* Increased Professionalism – When you take on a scheduled outsourced worker (compared with a “one off” project freelancer), you have an obligation to keep that person busy. Now, it’s not just you that loses out if you decide to watch TV instead of working – you could actually be depriving your outsourced worker of much needed funds. Knowing that someone else is relying on you being productive is hugely motivating, and can help you take your business more seriously than you will working on your own.

Of course, taking on an outsourced worker isn’t all fun, games and incredible productivity – there are some challenges with the process as well. For example, much like online dating, a prospective outsourced worker can put just about anything up in his or her profile and quote, so you may need to conduct test projects with a few potential candidates to be sure their profiles match up with your expectations.

But probably the biggest challenge involves training. Even if you hire a worker who has experience with the tasks you plan to outsource, you’ll still need to spend a little time educating the worker on your particular way of doing things. Backlinking, for example, can mean a surprising number of different things to different people. For you, backlinking might imply article submissions and Web 2.0 site building, but if your worker only knows how to create profile links, you’re going to have to put in some training hours.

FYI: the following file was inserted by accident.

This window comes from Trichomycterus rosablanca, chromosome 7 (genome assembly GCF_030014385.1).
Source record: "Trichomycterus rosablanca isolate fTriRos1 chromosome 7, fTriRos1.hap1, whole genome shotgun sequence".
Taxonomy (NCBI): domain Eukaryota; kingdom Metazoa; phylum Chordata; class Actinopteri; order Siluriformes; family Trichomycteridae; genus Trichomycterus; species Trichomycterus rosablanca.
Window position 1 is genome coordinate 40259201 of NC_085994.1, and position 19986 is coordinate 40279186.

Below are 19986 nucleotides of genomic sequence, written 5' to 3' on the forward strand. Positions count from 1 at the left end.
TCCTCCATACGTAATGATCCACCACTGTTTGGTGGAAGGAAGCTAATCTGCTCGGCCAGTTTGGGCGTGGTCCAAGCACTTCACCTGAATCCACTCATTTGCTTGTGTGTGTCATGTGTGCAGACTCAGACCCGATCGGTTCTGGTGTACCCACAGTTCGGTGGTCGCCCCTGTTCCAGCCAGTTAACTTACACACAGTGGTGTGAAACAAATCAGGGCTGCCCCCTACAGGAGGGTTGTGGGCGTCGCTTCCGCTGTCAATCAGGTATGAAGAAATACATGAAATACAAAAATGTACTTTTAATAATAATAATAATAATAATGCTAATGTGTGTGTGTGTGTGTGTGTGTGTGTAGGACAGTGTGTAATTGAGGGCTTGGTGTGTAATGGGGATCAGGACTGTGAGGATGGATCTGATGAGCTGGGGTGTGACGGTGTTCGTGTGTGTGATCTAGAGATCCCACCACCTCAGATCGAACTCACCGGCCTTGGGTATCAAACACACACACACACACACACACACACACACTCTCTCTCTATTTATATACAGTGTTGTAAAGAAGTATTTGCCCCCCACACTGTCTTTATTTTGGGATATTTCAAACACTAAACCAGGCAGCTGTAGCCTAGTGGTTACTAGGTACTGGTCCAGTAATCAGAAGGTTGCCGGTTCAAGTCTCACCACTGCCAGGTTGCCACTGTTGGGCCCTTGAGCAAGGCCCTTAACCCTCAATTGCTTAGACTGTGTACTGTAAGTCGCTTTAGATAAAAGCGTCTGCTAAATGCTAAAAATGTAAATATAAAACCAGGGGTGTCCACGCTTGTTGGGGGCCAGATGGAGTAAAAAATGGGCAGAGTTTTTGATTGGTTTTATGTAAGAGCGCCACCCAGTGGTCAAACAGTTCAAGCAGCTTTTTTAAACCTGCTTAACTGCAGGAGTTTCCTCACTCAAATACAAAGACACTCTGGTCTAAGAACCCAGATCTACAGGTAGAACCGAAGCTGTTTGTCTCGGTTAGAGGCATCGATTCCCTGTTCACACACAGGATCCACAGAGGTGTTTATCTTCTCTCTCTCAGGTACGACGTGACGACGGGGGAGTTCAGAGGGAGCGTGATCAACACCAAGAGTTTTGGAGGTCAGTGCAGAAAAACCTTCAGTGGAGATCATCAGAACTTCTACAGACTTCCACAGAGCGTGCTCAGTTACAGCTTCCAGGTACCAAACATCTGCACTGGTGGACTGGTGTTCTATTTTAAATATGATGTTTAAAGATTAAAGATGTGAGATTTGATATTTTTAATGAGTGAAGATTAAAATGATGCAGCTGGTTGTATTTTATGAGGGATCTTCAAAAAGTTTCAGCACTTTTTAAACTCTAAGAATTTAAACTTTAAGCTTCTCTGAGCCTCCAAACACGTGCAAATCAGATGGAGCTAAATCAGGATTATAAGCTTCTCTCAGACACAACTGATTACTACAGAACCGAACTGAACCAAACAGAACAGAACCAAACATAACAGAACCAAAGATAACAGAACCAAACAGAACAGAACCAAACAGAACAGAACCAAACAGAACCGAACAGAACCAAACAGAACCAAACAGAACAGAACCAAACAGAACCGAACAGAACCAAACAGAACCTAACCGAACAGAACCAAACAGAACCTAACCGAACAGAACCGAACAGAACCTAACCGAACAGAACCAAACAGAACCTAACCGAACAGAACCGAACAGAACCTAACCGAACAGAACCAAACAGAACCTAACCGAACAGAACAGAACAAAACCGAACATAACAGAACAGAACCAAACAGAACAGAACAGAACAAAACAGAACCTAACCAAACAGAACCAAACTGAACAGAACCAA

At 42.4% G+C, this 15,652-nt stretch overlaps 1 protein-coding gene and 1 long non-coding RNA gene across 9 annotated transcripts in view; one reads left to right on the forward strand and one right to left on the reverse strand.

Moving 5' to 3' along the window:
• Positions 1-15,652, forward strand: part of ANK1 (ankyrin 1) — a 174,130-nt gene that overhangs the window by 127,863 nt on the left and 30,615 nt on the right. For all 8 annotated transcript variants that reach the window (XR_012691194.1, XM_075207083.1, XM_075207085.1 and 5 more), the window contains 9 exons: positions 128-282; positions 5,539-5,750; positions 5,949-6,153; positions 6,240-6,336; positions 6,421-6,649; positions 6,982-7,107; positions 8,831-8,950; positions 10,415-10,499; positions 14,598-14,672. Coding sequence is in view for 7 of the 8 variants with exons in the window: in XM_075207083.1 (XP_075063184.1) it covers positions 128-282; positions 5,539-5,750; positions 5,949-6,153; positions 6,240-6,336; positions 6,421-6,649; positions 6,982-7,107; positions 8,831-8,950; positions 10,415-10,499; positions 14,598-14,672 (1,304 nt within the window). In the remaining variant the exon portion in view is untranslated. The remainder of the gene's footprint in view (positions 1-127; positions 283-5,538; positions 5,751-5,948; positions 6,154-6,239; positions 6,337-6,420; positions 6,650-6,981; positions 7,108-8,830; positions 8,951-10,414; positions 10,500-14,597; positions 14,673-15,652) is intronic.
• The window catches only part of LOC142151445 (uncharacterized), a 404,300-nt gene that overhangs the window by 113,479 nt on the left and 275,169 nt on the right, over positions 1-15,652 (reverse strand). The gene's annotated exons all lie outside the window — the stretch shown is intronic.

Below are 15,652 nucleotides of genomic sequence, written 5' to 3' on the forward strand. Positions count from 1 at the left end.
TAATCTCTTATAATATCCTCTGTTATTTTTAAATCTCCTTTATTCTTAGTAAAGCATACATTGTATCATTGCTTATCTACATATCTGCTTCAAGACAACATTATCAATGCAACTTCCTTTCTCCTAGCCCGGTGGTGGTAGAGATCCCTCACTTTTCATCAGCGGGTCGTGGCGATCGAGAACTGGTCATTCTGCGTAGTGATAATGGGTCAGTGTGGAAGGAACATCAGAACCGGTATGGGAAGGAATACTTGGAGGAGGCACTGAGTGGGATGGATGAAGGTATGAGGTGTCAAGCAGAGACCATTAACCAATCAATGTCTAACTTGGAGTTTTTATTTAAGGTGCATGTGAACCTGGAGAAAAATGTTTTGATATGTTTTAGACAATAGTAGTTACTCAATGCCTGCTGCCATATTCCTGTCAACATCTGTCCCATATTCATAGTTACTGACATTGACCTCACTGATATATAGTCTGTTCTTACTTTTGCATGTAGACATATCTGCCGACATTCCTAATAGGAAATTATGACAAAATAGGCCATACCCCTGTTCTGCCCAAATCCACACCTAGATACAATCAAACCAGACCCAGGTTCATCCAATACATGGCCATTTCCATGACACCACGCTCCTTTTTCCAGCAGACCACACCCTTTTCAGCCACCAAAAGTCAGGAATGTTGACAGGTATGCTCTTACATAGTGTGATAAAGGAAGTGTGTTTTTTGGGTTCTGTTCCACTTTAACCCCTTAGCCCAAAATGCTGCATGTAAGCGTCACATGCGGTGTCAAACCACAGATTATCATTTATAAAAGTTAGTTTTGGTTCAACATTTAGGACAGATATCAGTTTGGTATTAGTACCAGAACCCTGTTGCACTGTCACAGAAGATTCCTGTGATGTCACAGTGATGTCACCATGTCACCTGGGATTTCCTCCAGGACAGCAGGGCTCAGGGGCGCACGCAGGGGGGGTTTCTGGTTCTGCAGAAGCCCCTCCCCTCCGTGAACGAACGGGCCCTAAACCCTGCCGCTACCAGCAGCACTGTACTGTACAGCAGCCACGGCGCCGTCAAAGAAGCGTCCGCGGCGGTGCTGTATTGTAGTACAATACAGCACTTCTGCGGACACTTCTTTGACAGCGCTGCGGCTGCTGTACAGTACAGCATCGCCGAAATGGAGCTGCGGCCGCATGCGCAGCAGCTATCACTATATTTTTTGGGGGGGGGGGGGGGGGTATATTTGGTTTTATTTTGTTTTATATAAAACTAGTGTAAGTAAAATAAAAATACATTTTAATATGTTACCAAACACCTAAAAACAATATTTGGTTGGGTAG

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So that, in a nutshell, is what outsourcing is and why it makes sense for internet business owners. Hopefully, you’re on board at this point, as I really, truly do feel that taking on an outsourced worker can help transform the way you do business and the way you view yourself as a business owner.

The next step in the process (which we’ll be getting into in next week’s installment) is to determine which specific tasks in your business are best suited to being outsourced, as well as how to use the methods described above to find the right outsourcer for you. I’ll be sharing the exact job posting I used, as well as the criteria I used to select my current workers – you won’t want to miss it!

But until then, I have a few questions for you. Are you currently outsourcing elements of your internet business? If not, what are the biggest challenges holding you back? Share your responses in the comments!

Image: tilitran

5 Responses to Case Study 3 – Outsourcing Affiliate Marketing Effectively

  1. Jon says:

    This is an excellent start to your case study, Sarah. I’m definitely on board with outsourcing; there’s only so much “me” to go around every day.

    You make a great point about accountability. The outsourced worker is dependent on you so when you’re feeling like watching TV, knowing that someone else depends on you may get you back on track.

    Communication is everything from job posting to performance and even through to daily/weekly reporting. I’ve hired the wrong fit before and it was mainly my fault. The job posting was worded vaguely or poorly and we didn’t clearly define terms from the start. You’re absolutely right that industry terms can hold different meanings for everyone.

    I’m looking forward to your next outsourcing installment. This is a great topic.

    • Sarah says:

      Thanks for the feedback, Jon!

      You’re right that communication is a major issue, and it takes practice to figure out how to delegate effectively with workers who don’t speak your native language.

      I can’t say I’m an expert by any means, but I can share the places I’ve screwed up to help the rest of you avoid those mistakes 🙂